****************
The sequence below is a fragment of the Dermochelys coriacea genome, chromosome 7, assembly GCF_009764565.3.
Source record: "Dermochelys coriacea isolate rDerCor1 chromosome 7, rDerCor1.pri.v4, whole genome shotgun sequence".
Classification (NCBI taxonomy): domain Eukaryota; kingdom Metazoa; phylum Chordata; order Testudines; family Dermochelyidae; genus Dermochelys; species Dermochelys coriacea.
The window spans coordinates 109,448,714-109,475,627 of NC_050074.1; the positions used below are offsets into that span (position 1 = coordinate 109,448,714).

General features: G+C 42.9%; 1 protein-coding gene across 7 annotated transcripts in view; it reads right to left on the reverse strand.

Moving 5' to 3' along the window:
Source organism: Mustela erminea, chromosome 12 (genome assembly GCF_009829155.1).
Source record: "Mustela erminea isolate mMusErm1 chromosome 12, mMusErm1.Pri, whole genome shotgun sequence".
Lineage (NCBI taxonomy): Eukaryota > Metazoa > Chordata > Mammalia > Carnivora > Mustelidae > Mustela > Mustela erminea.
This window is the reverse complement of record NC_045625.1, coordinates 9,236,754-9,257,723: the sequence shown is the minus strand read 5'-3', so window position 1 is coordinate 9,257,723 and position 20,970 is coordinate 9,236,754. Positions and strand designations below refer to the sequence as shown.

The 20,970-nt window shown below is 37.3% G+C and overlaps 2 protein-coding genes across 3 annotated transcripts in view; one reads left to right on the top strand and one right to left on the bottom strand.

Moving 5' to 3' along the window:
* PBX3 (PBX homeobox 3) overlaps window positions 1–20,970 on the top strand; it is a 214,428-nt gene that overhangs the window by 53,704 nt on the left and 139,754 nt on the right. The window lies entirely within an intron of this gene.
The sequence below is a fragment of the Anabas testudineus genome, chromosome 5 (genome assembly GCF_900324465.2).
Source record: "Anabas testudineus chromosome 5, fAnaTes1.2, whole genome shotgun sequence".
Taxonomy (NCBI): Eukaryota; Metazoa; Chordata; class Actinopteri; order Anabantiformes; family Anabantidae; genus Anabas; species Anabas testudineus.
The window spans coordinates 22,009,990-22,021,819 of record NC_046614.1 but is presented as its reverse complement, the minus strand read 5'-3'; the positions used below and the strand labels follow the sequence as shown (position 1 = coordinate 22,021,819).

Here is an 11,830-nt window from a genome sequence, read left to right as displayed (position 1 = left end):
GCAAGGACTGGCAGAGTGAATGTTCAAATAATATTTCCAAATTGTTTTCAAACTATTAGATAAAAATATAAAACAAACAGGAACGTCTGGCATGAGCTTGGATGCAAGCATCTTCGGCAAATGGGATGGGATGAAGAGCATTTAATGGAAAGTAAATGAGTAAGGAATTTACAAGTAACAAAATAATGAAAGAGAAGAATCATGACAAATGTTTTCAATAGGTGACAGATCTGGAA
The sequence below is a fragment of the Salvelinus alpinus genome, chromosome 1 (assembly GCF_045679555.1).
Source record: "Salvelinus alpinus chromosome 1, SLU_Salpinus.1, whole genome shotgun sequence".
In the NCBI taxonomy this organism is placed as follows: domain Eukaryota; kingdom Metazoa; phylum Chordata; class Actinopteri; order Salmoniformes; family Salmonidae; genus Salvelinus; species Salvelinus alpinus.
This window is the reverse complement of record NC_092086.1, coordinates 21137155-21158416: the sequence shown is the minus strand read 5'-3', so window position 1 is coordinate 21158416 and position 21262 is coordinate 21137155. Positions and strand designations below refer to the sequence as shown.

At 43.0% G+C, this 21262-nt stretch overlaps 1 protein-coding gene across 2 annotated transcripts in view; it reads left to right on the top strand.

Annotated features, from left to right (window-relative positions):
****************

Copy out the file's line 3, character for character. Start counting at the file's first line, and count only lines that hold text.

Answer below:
Classification (NCBI taxonomy): domain Eukaryota; kingdom Metazoa; phylum Chordata; order Testudines; family Dermochelyidae; genus Dermochelys; species Dermochelys coriacea.